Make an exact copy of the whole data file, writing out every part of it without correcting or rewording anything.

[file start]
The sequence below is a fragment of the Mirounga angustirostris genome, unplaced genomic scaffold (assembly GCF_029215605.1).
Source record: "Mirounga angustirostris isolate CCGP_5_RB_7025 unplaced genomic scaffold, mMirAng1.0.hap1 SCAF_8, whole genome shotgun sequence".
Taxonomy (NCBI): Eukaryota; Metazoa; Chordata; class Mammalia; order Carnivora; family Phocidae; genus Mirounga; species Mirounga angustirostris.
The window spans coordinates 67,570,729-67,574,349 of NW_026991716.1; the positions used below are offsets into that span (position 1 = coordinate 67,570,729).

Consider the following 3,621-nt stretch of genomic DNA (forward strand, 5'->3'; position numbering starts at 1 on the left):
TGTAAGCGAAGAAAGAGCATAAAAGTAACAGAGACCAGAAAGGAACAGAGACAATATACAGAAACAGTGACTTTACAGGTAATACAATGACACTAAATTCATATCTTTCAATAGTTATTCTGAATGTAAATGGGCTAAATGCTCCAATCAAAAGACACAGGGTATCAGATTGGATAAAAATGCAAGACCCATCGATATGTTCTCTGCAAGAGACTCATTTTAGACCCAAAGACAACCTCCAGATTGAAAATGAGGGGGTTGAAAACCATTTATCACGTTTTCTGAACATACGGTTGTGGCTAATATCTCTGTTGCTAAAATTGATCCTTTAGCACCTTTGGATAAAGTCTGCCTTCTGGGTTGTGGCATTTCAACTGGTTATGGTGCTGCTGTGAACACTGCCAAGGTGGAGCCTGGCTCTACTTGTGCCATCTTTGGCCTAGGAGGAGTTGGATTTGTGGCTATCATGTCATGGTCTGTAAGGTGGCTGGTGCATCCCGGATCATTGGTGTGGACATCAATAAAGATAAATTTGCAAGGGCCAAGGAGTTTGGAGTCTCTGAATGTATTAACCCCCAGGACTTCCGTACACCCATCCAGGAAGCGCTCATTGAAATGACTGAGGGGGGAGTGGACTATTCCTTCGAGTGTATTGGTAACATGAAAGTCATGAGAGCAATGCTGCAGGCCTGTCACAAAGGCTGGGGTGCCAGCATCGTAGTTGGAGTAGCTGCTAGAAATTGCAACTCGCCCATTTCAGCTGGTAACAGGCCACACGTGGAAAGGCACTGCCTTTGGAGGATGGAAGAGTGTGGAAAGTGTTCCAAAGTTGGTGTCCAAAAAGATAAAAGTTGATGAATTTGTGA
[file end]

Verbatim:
The sequence below is a fragment of the Mirounga angustirostris genome, unplaced genomic scaffold (assembly GCF_029215605.1).
Source record: "Mirounga angustirostris isolate CCGP_5_RB_7025 unplaced genomic scaffold, mMirAng1.0.hap1 SCAF_8, whole genome shotgun sequence".
Taxonomy (NCBI): Eukaryota; Metazoa; Chordata; class Mammalia; order Carnivora; family Phocidae; genus Mirounga; species Mirounga angustirostris.
The window spans coordinates 67,570,729-67,574,349 of NW_026991716.1; the positions used below are offsets into that span (position 1 = coordinate 67,570,729).

Consider the following 3,621-nt stretch of genomic DNA (forward strand, 5'->3'; position numbering starts at 1 on the left):
TGTAAGCGAAGAAAGAGCATAAAAGTAACAGAGACCAGAAAGGAACAGAGACAATATACAGAAACAGTGACTTTACAGGTAATACAATGACACTAAATTCATATCTTTCAATAGTTATTCTGAATGTAAATGGGCTAAATGCTCCAATCAAAAGACACAGGGTATCAGATTGGATAAAAATGCAAGACCCATCGATATGTTCTCTGCAAGAGACTCATTTTAGACCCAAAGACAACCTCCAGATTGAAAATGAGGGGGTTGAAAACCATTTATCACGTTTTCTGAACATACGGTTGTGGCTAATATCTCTGTTGCTAAAATTGATCCTTTAGCACCTTTGGATAAAGTCTGCCTTCTGGGTTGTGGCATTTCAACTGGTTATGGTGCTGCTGTGAACACTGCCAAGGTGGAGCCTGGCTCTACTTGTGCCATCTTTGGCCTAGGAGGAGTTGGATTTGTGGCTATCATGTCATGGTCTGTAAGGTGGCTGGTGCATCCCGGATCATTGGTGTGGACATCAATAAAGATAAATTTGCAAGGGCCAAGGAGTTTGGAGTCTCTGAATGTATTAACCCCCAGGACTTCCGTACACCCATCCAGGAAGCGCTCATTGAAATGACTGAGGGGGGAGTGGACTATTCCTTCGAGTGTATTGGTAACATGAAAGTCATGAGAGCAATGCTGCAGGCCTGTCACAAAGGCTGGGGTGCCAGCATCGTAGTTGGAGTAGCTGCTAGAAATTGCAACTCGCCCATTTCAGCTGGTAACAGGCCACACGTGGAAAGGCACTGCCTTTGGAGGATGGAAGAGTGTGGAAAGTGTTCCAAAGTTGGTGTCCAAAAAGATAAAAGTTGATGAATTTGTGA